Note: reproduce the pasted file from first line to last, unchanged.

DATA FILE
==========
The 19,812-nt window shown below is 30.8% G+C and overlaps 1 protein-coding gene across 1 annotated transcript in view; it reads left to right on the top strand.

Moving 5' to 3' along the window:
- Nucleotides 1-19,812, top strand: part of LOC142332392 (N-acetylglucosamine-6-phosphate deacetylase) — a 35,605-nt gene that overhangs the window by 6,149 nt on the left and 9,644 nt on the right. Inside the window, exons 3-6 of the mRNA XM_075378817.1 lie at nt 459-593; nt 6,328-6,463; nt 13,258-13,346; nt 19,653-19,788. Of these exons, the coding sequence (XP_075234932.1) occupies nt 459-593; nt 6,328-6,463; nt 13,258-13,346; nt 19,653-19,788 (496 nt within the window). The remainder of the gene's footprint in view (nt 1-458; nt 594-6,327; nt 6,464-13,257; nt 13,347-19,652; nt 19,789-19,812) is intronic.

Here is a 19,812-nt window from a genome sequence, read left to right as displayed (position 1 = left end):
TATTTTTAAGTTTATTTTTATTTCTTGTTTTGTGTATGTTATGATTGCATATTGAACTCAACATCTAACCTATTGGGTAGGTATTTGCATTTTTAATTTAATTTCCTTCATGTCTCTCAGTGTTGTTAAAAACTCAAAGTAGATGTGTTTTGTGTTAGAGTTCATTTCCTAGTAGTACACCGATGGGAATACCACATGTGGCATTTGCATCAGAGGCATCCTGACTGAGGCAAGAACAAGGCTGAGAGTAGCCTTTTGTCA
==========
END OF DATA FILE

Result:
The 19,812-nt window shown below is 30.8% G+C and overlaps 1 protein-coding gene across 1 annotated transcript in view; it reads left to right on the top strand.

Moving 5' to 3' along the window:
- Nucleotides 1-19,812, top strand: part of LOC142332392 (N-acetylglucosamine-6-phosphate deacetylase) — a 35,605-nt gene that overhangs the window by 6,149 nt on the left and 9,644 nt on the right. Inside the window, exons 3-6 of the mRNA XM_075378817.1 lie at nt 459-593; nt 6,328-6,463; nt 13,258-13,346; nt 19,653-19,788. Of these exons, the coding sequence (XP_075234932.1) occupies nt 459-593; nt 6,328-6,463; nt 13,258-13,346; nt 19,653-19,788 (496 nt within the window). The remainder of the gene's footprint in view (nt 1-458; nt 594-6,327; nt 6,464-13,257; nt 13,347-19,652; nt 19,789-19,812) is intronic.

Here is a 19,812-nt window from a genome sequence, read left to right as displayed (position 1 = left end):
TATTTTTAAGTTTATTTTTATTTCTTGTTTTGTGTATGTTATGATTGCATATTGAACTCAACATCTAACCTATTGGGTAGGTATTTGCATTTTTAATTTAATTTCCTTCATGTCTCTCAGTGTTGTTAAAAACTCAAAGTAGATGTGTTTTGTGTTAGAGTTCATTTCCTAGTAGTACACCGATGGGAATACCACATGTGGCATTTGCATCAGAGGCATCCTGACTGAGGCAAGAACAAGGCTGAGAGTAGCCTTTTGTCA